The Visual Arts not only offer us so much pleasurable experience and creative inspiration but are also central to our society and economy, engaged in their local communities and essential contributors to health, wellbeing, leisure and creative education. Visual Arts contribute to the creative economy, to originality across the creative industries, to the vitality of our towns and cities and, crucially, to tourism. Visit Britain data in fact indicates visiting galleries and heritage centres to be the no.1 cultural intention of overseas tourists to the UK.
The England-based Visual Arts galleries that contribute to this report vary in scale from micro-independent, to local authority managed public collections and larger nationally funded spaces. With the majority of galleries now offering free admission, the challenges they face from reduced funding and an audience that continues to demand relevance make it more important than ever to harness the power of data in influencing and informing programming. We must continue to find innovative and informed ways in which to grow support from gallery goers, funders and community partners. Alongside this nationwide picture of Visual Arts attenders across the sector, we encourage galleries to also reflect on their local and regional profiles, as well as their own Audience Finder dashboards, to inform their unique audience development goals.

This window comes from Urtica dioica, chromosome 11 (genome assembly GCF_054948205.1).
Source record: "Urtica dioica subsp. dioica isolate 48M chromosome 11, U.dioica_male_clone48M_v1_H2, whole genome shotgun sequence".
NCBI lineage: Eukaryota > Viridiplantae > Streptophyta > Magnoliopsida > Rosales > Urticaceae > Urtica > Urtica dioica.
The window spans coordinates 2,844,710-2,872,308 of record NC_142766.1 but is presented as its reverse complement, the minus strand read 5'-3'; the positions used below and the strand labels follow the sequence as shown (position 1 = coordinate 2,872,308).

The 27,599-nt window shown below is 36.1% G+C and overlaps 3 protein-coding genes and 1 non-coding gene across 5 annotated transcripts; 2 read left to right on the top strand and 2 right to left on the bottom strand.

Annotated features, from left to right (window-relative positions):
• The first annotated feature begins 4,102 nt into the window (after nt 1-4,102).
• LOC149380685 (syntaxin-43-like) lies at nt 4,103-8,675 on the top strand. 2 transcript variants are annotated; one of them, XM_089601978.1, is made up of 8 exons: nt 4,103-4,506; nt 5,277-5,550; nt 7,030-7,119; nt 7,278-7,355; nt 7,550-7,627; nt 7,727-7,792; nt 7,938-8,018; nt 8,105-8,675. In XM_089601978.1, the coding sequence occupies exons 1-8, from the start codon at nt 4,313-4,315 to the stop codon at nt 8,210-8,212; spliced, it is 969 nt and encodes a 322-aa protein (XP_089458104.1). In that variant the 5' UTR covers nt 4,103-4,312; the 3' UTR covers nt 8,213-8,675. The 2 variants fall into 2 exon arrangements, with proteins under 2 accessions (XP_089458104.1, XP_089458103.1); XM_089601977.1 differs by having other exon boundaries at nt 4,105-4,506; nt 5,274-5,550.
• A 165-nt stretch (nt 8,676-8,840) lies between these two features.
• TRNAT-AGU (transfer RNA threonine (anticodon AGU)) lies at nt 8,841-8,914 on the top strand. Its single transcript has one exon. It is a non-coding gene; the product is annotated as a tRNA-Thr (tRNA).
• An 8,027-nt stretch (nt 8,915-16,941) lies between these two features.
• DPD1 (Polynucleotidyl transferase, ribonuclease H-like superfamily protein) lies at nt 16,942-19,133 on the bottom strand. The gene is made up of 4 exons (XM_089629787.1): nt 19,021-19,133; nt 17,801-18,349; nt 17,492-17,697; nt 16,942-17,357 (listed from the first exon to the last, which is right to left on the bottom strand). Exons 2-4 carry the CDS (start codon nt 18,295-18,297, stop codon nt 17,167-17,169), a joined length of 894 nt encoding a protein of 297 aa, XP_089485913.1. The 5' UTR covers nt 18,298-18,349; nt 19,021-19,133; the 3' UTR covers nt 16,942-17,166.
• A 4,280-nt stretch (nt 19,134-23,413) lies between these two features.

Published in August 2019
Striking differences between urban and rural areas make a strong case for a dual regional policy, argue Anne Torreggiani and Zoe Papiernik-Bloor.
Working with partners on the 'Futurescapes' project that explores how immersive media can empower and include communities in the design and future of their public spaces.